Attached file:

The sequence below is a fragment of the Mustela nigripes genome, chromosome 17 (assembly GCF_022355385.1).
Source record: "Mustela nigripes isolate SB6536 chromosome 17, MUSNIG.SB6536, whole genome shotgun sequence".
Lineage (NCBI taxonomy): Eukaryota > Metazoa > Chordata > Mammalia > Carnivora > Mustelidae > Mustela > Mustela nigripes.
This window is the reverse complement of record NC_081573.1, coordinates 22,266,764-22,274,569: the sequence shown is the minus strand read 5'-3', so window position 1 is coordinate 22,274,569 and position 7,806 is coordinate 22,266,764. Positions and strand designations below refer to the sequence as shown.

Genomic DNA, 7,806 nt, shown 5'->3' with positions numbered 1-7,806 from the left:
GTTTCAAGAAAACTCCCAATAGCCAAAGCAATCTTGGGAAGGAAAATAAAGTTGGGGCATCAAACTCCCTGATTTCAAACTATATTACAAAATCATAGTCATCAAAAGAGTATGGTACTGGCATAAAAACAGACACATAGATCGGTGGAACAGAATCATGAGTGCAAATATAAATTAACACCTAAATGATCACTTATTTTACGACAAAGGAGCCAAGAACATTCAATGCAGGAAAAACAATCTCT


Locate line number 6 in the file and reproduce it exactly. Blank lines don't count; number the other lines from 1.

GTTTCAAGAAAACTCCCAATAGCCAAAGCAATCTTGGGAAGGAAAATAAAGTTGGGGCATCAAACTCCCTGATTTCAAACTATATTACAAAATCATAGTCATCAAAAGAGTATGGTACTGGCATAAAAACAGACACATAGATCGGTGGAACAGAATCATGAGTGCAAATATAAATTAACACCTAAATGATCACTTATTTTACGACAAAGGAGCCAAGAACATTCAATGCAGGAAAAACAATCTCT